27.6 Mixed predictive replication for hierarchical models

Andrew Gelman, Meng, and Stern (1996) discuss the case of mixed replication for hierarchical models in which the hyperparameters remain fixed, but varying effects are replicated. This is neither a purely prior nor purely posterior predictive check, but falls somewhere in between.

For example, consider a simple varying intercept logistic regression, with intercepts \(\alpha_k\) for \(k \in 1:K\). Each data item \(y_n \in \{ 0, 1 \}\) is assumed to correspond to group \(kk_n \in 1:K.\) The sampling distribution is thus \[ y_n \sim \textrm{bernoulli}(\textrm{logit}^{-1}(\alpha_{kk[n]})). \] The varying intercepts have a hierarchical normal prior, \[ \alpha_k \sim \textrm{normal}(\mu, \sigma). \] The hyperparameters are themselves given weakly informative priors, \[\begin{eqnarray*} \mu & \sim & \textrm{normal}(0, 2) \\[4pt] \sigma & \sim & \textrm{lognormal}(0, 1). \end{eqnarray*}\]

Like in a posterior predictive check, the hyperparameters \(\mu\) and \(\sigma\) are drawn from the posterior, \[ \mu^{(m)}, \sigma^{(m)} \sim p(\mu, \sigma \mid y) \] Like in a prior predictive check, replicated values of \(\alpha\) are drawn from the hyperparameters, \[ \alpha^{\textrm{rep}(m)}_k \sim \textrm{normal}(\alpha_k \mid \mu^{(m)}, \sigma^{(m)}). \] The data items are then each replicated using the replicated intercepts, \[ y^{\textrm{rep}(m)}_n \sim \textrm{bernoulli} (\textrm{logit}^{-1}(\alpha^{\textrm{rep}(m)}_{kk[n]})). \] Thus the \(y^{\textrm{rep}(m)}\) can be seen as a kind of posterior predictive replication of observations from new groups that were not among the original \(K\) groups.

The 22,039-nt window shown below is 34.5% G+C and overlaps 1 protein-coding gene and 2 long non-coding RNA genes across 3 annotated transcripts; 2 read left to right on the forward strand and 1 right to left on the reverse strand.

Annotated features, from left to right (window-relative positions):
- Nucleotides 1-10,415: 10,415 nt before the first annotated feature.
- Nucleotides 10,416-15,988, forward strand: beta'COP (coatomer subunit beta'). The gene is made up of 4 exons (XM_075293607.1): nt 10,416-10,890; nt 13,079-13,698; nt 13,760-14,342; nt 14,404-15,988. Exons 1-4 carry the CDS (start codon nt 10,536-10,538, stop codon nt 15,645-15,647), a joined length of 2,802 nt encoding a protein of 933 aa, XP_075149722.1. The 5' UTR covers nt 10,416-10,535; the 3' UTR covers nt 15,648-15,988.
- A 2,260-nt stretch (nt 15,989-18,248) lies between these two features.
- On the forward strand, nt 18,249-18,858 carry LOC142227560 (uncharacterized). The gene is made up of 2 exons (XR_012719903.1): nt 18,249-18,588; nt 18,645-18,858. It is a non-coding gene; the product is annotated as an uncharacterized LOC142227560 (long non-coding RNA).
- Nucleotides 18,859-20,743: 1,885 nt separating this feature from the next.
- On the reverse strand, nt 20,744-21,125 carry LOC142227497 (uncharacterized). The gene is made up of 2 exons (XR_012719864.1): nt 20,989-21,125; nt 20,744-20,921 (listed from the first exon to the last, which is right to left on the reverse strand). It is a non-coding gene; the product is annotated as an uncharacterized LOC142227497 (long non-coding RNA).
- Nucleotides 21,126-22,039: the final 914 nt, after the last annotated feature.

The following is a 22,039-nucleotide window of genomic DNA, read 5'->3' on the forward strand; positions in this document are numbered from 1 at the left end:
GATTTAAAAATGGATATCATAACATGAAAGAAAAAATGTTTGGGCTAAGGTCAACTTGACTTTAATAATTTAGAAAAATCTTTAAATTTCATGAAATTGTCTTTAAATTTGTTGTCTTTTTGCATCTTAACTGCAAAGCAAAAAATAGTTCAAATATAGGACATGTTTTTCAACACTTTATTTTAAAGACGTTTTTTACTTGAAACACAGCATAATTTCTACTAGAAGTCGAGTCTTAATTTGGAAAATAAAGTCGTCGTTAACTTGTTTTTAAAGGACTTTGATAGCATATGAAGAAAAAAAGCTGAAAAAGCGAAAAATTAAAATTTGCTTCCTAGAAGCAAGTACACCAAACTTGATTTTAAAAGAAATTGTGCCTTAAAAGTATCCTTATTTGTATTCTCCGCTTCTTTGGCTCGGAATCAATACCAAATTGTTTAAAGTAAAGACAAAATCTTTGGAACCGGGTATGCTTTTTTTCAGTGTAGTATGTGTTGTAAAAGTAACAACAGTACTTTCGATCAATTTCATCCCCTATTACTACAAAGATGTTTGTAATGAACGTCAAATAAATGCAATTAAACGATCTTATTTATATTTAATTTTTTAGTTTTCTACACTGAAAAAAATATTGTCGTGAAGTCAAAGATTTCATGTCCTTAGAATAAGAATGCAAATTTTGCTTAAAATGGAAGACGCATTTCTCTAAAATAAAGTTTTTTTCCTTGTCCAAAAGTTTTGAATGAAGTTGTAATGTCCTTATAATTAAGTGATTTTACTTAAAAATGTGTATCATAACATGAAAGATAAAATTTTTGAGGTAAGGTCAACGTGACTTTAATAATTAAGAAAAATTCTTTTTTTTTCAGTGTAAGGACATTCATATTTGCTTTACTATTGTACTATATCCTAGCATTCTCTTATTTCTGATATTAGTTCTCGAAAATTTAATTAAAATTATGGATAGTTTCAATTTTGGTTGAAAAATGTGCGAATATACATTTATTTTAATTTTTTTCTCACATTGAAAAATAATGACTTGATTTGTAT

In Stan, mixed predictive replications \(y^{\textrm{rep}(m)}\) can be programmed directly.

data {
  int<lower = 0> K;
  int<lower = 0> N;
  int<lower = 1, upper = K> kk[N];
  int<lower = 0, upper = 1> y[N];
}
parameters {
  real mu;
  real<lower = 0> sigma;
  vector<offset = mu, multiplier = sigma>[K] alpha;
}
model {
  mu ~ normal(0, 2);               // hyperprior
  sigma ~ lognormal(0, 1);
  alpha ~ normal(mu, sigma);       // hierarchical prior
  y ~ bernoulli_logit(alpha[kk]);  // sampling distribution
}
generated quantities {
  // alpha replicated;  mu and sigma not replicated
  real alpha_rep[K]
    = normal_rng(rep_vector(mu, K), sigma);
  int<lower = 0, upper = 1> y_rep[N]
    = bernoulli_logit_rng(alpha_rep[kk]);
}

References

Gelman, Andrew, Xiao-Li Meng, and Hal Stern. 1996. “Posterior Predictive Assessment of Model Fitness via Realized Discrepancies.” Statistica Sinica, 733–60.